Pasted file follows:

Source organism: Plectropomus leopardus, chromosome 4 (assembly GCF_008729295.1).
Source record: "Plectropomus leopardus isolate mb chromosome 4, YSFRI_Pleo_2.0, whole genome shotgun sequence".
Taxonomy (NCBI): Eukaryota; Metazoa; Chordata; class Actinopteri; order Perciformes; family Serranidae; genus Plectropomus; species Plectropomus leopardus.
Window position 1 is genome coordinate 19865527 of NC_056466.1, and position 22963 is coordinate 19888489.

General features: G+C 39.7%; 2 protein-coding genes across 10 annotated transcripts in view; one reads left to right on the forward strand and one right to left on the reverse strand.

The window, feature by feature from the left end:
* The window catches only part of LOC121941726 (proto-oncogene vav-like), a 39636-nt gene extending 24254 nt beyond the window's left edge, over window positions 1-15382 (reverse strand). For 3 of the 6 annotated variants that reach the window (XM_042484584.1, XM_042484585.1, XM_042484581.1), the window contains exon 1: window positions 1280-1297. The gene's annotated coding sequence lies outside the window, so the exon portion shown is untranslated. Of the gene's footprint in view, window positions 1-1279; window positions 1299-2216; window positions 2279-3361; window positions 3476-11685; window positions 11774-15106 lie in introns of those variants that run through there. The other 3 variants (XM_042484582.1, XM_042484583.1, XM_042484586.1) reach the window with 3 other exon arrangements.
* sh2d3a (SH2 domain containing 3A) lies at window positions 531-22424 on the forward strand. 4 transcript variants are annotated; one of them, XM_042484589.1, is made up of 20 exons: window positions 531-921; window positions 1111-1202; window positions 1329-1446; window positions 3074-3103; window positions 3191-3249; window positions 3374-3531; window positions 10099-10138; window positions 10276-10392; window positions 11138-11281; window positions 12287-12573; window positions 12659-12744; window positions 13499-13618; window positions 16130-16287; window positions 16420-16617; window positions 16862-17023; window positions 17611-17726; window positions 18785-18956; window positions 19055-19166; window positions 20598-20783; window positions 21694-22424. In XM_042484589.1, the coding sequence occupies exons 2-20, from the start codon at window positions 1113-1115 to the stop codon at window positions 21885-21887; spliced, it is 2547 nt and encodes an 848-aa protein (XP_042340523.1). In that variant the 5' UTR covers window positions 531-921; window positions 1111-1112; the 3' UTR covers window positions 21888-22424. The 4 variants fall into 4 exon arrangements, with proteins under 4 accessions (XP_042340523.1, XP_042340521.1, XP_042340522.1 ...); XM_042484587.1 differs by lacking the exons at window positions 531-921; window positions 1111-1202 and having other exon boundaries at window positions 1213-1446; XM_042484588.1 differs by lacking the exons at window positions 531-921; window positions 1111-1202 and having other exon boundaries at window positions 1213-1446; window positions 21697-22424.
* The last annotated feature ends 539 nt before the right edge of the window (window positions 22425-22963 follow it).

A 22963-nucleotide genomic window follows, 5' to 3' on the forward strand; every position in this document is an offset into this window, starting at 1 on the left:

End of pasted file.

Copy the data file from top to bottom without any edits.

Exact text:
Source organism: Plectropomus leopardus, chromosome 4 (assembly GCF_008729295.1).
Source record: "Plectropomus leopardus isolate mb chromosome 4, YSFRI_Pleo_2.0, whole genome shotgun sequence".
Taxonomy (NCBI): Eukaryota; Metazoa; Chordata; class Actinopteri; order Perciformes; family Serranidae; genus Plectropomus; species Plectropomus leopardus.
Window position 1 is genome coordinate 19865527 of NC_056466.1, and position 22963 is coordinate 19888489.

General features: G+C 39.7%; 2 protein-coding genes across 10 annotated transcripts in view; one reads left to right on the forward strand and one right to left on the reverse strand.

The window, feature by feature from the left end:
* The window catches only part of LOC121941726 (proto-oncogene vav-like), a 39636-nt gene extending 24254 nt beyond the window's left edge, over window positions 1-15382 (reverse strand). For 3 of the 6 annotated variants that reach the window (XM_042484584.1, XM_042484585.1, XM_042484581.1), the window contains exon 1: window positions 1280-1297. The gene's annotated coding sequence lies outside the window, so the exon portion shown is untranslated. Of the gene's footprint in view, window positions 1-1279; window positions 1299-2216; window positions 2279-3361; window positions 3476-11685; window positions 11774-15106 lie in introns of those variants that run through there. The other 3 variants (XM_042484582.1, XM_042484583.1, XM_042484586.1) reach the window with 3 other exon arrangements.
* sh2d3a (SH2 domain containing 3A) lies at window positions 531-22424 on the forward strand. 4 transcript variants are annotated; one of them, XM_042484589.1, is made up of 20 exons: window positions 531-921; window positions 1111-1202; window positions 1329-1446; window positions 3074-3103; window positions 3191-3249; window positions 3374-3531; window positions 10099-10138; window positions 10276-10392; window positions 11138-11281; window positions 12287-12573; window positions 12659-12744; window positions 13499-13618; window positions 16130-16287; window positions 16420-16617; window positions 16862-17023; window positions 17611-17726; window positions 18785-18956; window positions 19055-19166; window positions 20598-20783; window positions 21694-22424. In XM_042484589.1, the coding sequence occupies exons 2-20, from the start codon at window positions 1113-1115 to the stop codon at window positions 21885-21887; spliced, it is 2547 nt and encodes an 848-aa protein (XP_042340523.1). In that variant the 5' UTR covers window positions 531-921; window positions 1111-1112; the 3' UTR covers window positions 21888-22424. The 4 variants fall into 4 exon arrangements, with proteins under 4 accessions (XP_042340523.1, XP_042340521.1, XP_042340522.1 ...); XM_042484587.1 differs by lacking the exons at window positions 531-921; window positions 1111-1202 and having other exon boundaries at window positions 1213-1446; XM_042484588.1 differs by lacking the exons at window positions 531-921; window positions 1111-1202 and having other exon boundaries at window positions 1213-1446; window positions 21697-22424.
* The last annotated feature ends 539 nt before the right edge of the window (window positions 22425-22963 follow it).

A 22963-nucleotide genomic window follows, 5' to 3' on the forward strand; every position in this document is an offset into this window, starting at 1 on the left: